Professors Barbara Evans and Susan Wolf have made a compelling case that, contrary to conventional wisdom, the Clinical Laboratory Improvement Amendments of 1988 (CLIA) do not prohibit the return of research results from a non-CLIA lab when that return is done for any reason other than “for the purpose of providing information for the diagnosis, prevention, or treatment of any disease or impairment of, or the assessment of the health of, human beings” (clinical purposes). As a result of this analysis, two pearls of conventional wisdom that have impeded efforts to engage, respect, and honor the civil rights of research participants logically fall.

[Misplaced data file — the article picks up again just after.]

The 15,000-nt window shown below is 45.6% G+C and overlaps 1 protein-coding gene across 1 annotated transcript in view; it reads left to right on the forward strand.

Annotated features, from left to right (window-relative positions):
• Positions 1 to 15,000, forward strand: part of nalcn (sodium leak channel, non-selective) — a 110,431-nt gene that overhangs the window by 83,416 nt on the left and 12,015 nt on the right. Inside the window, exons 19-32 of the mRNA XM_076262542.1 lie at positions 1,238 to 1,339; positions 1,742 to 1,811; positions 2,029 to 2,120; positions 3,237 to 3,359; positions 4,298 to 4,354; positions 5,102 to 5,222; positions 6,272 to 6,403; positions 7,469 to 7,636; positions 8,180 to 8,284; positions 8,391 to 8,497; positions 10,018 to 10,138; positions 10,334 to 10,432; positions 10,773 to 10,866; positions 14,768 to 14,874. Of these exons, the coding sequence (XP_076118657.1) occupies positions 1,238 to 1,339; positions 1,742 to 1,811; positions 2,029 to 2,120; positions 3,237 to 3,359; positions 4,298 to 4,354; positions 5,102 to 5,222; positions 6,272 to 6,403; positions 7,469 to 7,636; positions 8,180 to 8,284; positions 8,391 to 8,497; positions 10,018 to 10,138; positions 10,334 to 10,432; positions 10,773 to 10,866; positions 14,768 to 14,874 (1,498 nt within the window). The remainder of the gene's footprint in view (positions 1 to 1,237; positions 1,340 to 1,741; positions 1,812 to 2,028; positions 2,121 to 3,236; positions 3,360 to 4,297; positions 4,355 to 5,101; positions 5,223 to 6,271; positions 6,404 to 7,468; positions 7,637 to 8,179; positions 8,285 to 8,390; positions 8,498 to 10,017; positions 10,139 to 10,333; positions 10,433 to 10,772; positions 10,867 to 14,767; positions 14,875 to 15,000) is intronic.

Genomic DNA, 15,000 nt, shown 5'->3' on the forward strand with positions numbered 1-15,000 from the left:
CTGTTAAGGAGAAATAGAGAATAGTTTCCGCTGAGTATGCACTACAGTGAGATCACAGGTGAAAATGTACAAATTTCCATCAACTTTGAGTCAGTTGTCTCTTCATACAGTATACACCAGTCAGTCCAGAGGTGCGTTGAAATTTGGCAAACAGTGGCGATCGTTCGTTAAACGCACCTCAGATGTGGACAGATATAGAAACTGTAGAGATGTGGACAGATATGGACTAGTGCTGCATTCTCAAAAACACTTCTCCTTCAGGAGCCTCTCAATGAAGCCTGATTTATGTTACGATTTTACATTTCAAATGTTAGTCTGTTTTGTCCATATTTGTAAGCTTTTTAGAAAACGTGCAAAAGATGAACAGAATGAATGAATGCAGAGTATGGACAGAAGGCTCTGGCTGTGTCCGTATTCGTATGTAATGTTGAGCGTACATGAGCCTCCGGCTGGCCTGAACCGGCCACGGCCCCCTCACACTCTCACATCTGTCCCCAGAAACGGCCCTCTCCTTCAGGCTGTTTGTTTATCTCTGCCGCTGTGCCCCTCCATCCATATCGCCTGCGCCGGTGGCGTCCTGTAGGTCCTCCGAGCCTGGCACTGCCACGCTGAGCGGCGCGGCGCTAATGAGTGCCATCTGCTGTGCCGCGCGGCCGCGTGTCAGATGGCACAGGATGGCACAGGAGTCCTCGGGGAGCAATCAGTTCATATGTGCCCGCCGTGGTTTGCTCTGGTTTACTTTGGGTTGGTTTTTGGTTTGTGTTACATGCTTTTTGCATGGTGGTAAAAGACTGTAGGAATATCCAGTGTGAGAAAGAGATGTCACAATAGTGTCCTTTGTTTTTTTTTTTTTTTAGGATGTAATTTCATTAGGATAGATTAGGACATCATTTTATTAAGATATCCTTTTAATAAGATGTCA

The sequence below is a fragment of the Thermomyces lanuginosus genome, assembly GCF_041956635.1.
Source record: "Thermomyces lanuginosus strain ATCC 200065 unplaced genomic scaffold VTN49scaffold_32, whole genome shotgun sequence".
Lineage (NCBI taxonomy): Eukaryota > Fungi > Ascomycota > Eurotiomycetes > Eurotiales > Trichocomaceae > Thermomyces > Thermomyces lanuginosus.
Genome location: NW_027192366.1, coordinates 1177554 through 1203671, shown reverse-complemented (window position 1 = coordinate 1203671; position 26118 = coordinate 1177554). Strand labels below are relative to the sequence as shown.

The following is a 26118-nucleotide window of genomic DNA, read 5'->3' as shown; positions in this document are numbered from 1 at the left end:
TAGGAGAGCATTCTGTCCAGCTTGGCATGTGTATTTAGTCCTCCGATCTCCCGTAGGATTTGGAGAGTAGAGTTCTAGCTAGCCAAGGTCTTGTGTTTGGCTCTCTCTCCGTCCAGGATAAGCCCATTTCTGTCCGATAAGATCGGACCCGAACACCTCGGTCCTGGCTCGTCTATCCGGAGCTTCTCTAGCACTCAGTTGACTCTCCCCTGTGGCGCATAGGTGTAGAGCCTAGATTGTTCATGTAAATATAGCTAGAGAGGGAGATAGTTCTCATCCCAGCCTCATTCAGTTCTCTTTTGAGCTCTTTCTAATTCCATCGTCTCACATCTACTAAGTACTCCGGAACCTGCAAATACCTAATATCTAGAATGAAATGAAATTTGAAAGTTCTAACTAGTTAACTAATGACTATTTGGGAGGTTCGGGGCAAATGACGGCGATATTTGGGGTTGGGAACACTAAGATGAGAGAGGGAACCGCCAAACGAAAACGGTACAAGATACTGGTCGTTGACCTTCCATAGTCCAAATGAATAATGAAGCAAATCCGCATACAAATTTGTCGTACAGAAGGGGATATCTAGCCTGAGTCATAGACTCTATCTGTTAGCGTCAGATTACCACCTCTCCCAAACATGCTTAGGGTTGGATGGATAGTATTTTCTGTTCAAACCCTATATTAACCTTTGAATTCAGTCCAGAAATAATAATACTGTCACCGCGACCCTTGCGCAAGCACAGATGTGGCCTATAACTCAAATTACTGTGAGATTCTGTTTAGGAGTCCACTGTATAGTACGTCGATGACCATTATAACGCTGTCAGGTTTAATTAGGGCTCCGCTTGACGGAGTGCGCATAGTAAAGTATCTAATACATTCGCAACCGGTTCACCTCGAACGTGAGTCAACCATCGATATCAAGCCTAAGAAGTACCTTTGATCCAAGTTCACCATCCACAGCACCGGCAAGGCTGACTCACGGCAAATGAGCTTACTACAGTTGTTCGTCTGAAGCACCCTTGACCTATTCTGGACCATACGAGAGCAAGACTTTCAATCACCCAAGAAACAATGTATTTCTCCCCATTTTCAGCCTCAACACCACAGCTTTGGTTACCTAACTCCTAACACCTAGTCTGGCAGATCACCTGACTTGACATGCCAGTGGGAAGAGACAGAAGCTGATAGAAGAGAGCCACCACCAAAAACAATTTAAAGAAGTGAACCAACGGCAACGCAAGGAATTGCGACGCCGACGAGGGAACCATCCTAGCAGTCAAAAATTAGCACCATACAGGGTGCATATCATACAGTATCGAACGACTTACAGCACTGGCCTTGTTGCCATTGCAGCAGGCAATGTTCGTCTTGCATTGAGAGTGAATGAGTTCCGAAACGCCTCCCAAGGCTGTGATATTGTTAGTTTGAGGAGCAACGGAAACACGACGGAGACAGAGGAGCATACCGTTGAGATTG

First, CLIA does not conflict with a research participant’s right under the Health Insurance Portability and Accountability Act (HIPAA) Privacy Rule to receive a copy of her research results that are contained in the designated record set (DRS). To the contrary, with very limited exceptions, HIPAA-covered entities are required by law to provide, upon request, access to individual research results held in the DRS, even when those results were produced in a non-CLIA lab. Second, in all other cases—i.e., all cases except when a research participant requests her individual results in the DRS held by a HIPAA-covered entity (a legal right under HIPAA) or when a lab or researcher returns non-CLIA results for clinical purposes (a legal prohibition under CLIA)—federal law permits, but does not require, the return of (or access to) individual research results (legal permissibility). Read More.